Virtual Studio Practices: Visual Artists, Social Media and Creativity

  • Kylie Budge Victoria University | Melbourne | Australia
Keywords: Social Media, Virtual Studio, Art, Creativity, Studio, Blogs, Twitter, Instagram

Abstract

Artists’ practices are varied. Two extremes include the need for complete solitude when working and others who seek social environments such as collaborations in communal studio settings. In addition to these real life studio practices new technologies and social media have made it possible for artists to use virtual studio practices in the process of developing creative work. Working virtually offers a range of interesting benefits for creative practice. This article explores the author’s recent experiences in virtual studio practices in light of the literature on this topic and considers the implications for creativity. It highlights five specific benefits in using virtual studio practices and considers possible limitations of working in such a manner. In exploring virtual studio practices and arguing the case for such ways of working, this article contributes to research and understandings about creative practice by discussing one artist’s reflective experience of using virtual studio practices.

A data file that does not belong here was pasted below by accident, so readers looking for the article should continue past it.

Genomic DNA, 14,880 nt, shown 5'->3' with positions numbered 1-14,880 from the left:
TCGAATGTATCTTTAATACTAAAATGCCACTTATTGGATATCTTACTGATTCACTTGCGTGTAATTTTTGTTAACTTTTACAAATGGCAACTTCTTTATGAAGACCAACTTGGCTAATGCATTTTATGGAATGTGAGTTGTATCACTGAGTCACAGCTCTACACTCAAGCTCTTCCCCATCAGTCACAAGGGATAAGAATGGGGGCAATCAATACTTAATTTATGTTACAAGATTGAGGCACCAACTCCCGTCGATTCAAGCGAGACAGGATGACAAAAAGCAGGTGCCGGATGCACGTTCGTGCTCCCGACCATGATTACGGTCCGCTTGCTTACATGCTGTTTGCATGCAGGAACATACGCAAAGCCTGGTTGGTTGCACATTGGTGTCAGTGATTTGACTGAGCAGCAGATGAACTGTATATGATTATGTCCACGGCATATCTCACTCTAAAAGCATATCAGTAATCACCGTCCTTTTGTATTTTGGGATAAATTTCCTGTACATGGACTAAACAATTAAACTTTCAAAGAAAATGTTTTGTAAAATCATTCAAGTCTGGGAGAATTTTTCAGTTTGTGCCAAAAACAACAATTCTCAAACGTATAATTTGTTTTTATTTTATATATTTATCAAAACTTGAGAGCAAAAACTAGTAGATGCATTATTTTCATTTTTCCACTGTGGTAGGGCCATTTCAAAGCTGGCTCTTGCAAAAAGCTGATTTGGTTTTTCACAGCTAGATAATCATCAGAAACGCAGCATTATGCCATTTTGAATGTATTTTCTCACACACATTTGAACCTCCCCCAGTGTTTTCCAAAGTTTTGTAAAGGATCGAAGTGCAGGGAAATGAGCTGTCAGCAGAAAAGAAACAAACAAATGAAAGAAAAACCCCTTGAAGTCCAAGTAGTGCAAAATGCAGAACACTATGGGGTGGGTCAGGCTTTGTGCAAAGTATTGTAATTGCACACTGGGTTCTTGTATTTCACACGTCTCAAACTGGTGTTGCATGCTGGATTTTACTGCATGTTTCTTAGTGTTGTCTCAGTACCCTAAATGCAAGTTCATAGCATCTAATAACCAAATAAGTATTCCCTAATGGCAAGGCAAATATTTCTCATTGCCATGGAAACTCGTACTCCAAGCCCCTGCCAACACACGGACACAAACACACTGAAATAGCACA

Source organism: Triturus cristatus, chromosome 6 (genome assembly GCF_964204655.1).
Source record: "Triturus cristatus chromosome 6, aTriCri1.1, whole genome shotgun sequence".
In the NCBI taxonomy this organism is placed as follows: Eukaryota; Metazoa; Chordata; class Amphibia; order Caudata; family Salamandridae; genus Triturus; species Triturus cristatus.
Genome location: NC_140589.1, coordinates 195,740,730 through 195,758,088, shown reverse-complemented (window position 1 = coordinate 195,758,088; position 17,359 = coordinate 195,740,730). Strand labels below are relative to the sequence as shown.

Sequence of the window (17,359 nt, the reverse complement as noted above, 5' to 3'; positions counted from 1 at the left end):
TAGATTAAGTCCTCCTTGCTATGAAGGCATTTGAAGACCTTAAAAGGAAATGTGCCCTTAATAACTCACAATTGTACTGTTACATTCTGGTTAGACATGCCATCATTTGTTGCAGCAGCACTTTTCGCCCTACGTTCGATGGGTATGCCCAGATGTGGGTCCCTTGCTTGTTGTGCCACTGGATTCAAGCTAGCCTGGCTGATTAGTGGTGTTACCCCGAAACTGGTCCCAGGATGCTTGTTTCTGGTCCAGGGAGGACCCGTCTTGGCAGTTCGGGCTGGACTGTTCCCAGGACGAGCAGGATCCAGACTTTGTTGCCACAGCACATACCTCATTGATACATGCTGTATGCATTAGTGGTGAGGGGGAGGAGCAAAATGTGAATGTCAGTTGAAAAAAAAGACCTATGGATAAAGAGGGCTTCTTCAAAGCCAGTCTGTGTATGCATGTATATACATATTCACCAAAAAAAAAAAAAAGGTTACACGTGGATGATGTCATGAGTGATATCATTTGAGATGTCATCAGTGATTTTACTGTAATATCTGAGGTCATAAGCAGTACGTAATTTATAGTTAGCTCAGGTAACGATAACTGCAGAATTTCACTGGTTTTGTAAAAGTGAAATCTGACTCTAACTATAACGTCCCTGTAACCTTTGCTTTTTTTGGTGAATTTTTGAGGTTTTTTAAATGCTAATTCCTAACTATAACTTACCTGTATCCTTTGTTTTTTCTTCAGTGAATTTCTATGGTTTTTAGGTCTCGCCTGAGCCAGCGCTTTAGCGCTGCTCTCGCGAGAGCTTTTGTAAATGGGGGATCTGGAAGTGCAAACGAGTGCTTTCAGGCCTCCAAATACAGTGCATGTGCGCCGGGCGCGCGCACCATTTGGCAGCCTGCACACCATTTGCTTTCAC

Author Biography

Kylie Budge, Victoria University | Melbourne | Australia
Kylie Budge is a PhD candidate at the University of Melbourne in creative practice and the teaching of art and design in higher education and Senior Advisor Learning and Teaching at RMIT University in Melbourne, Australia. She has worked in the education sector for more than twenty years. Kylie’s research traverses learning, teaching and assessing in the creative disciplines; creativity and blogging; conceptions of teaching and its impact on practice; feedback and assessment; and academic development. She previously taught in the higher education sector in Japan where she also studied printmaking.

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Published
2013-12-20